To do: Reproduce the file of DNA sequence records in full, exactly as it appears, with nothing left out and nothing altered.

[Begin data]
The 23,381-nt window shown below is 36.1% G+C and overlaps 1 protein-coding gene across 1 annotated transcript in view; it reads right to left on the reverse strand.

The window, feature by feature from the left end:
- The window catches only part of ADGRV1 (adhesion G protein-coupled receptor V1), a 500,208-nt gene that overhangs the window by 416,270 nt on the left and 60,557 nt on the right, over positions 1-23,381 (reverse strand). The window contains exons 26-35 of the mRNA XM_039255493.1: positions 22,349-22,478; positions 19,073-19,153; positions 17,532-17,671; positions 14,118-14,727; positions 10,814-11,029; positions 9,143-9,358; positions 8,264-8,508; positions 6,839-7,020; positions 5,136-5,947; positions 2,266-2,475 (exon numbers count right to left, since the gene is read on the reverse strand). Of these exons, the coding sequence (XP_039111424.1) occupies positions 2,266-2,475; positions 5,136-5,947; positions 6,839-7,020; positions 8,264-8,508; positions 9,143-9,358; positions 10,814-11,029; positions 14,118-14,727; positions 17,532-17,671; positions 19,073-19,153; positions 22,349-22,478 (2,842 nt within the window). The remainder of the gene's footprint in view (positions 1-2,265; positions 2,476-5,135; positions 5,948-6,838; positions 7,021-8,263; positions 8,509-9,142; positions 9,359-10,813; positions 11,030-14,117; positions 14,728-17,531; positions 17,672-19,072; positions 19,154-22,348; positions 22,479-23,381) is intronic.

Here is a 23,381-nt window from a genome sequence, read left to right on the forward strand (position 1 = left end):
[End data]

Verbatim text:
The 23,381-nt window shown below is 36.1% G+C and overlaps 1 protein-coding gene across 1 annotated transcript in view; it reads right to left on the reverse strand.

The window, feature by feature from the left end:
- The window catches only part of ADGRV1 (adhesion G protein-coupled receptor V1), a 500,208-nt gene that overhangs the window by 416,270 nt on the left and 60,557 nt on the right, over positions 1-23,381 (reverse strand). The window contains exons 26-35 of the mRNA XM_039255493.1: positions 22,349-22,478; positions 19,073-19,153; positions 17,532-17,671; positions 14,118-14,727; positions 10,814-11,029; positions 9,143-9,358; positions 8,264-8,508; positions 6,839-7,020; positions 5,136-5,947; positions 2,266-2,475 (exon numbers count right to left, since the gene is read on the reverse strand). Of these exons, the coding sequence (XP_039111424.1) occupies positions 2,266-2,475; positions 5,136-5,947; positions 6,839-7,020; positions 8,264-8,508; positions 9,143-9,358; positions 10,814-11,029; positions 14,118-14,727; positions 17,532-17,671; positions 19,073-19,153; positions 22,349-22,478 (2,842 nt within the window). The remainder of the gene's footprint in view (positions 1-2,265; positions 2,476-5,135; positions 5,948-6,838; positions 7,021-8,263; positions 8,509-9,142; positions 9,359-10,813; positions 11,030-14,117; positions 14,728-17,531; positions 17,672-19,072; positions 19,154-22,348; positions 22,479-23,381) is intronic.

Here is a 23,381-nt window from a genome sequence, read left to right on the forward strand (position 1 = left end):